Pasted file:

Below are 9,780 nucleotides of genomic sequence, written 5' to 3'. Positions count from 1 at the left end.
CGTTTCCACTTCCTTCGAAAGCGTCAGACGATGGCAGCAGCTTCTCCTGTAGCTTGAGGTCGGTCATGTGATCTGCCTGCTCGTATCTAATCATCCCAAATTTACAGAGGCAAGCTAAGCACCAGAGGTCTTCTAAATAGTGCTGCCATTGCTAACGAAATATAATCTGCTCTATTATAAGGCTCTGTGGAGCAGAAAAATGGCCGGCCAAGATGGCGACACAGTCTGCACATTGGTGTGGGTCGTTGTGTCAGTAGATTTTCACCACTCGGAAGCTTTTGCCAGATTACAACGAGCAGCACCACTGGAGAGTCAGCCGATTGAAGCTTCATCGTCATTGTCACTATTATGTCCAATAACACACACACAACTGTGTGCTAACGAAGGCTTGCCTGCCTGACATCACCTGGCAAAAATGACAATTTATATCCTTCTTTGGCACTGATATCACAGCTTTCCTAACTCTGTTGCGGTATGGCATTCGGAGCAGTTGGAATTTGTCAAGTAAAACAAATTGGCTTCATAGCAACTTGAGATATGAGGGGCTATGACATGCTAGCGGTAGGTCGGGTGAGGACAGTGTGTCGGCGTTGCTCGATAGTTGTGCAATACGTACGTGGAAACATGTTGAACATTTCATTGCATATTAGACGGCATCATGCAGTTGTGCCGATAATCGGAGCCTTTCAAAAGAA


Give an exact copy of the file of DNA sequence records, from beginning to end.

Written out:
Below are 9,780 nucleotides of genomic sequence, written 5' to 3'. Positions count from 1 at the left end.
CGTTTCCACTTCCTTCGAAAGCGTCAGACGATGGCAGCAGCTTCTCCTGTAGCTTGAGGTCGGTCATGTGATCTGCCTGCTCGTATCTAATCATCCCAAATTTACAGAGGCAAGCTAAGCACCAGAGGTCTTCTAAATAGTGCTGCCATTGCTAACGAAATATAATCTGCTCTATTATAAGGCTCTGTGGAGCAGAAAAATGGCCGGCCAAGATGGCGACACAGTCTGCACATTGGTGTGGGTCGTTGTGTCAGTAGATTTTCACCACTCGGAAGCTTTTGCCAGATTACAACGAGCAGCACCACTGGAGAGTCAGCCGATTGAAGCTTCATCGTCATTGTCACTATTATGTCCAATAACACACACACAACTGTGTGCTAACGAAGGCTTGCCTGCCTGACATCACCTGGCAAAAATGACAATTTATATCCTTCTTTGGCACTGATATCACAGCTTTCCTAACTCTGTTGCGGTATGGCATTCGGAGCAGTTGGAATTTGTCAAGTAAAACAAATTGGCTTCATAGCAACTTGAGATATGAGGGGCTATGACATGCTAGCGGTAGGTCGGGTGAGGACAGTGTGTCGGCGTTGCTCGATAGTTGTGCAATACGTACGTGGAAACATGTTGAACATTTCATTGCATATTAGACGGCATCATGCAGTTGTGCCGATAATCGGAGCCTTTCAAAAGAA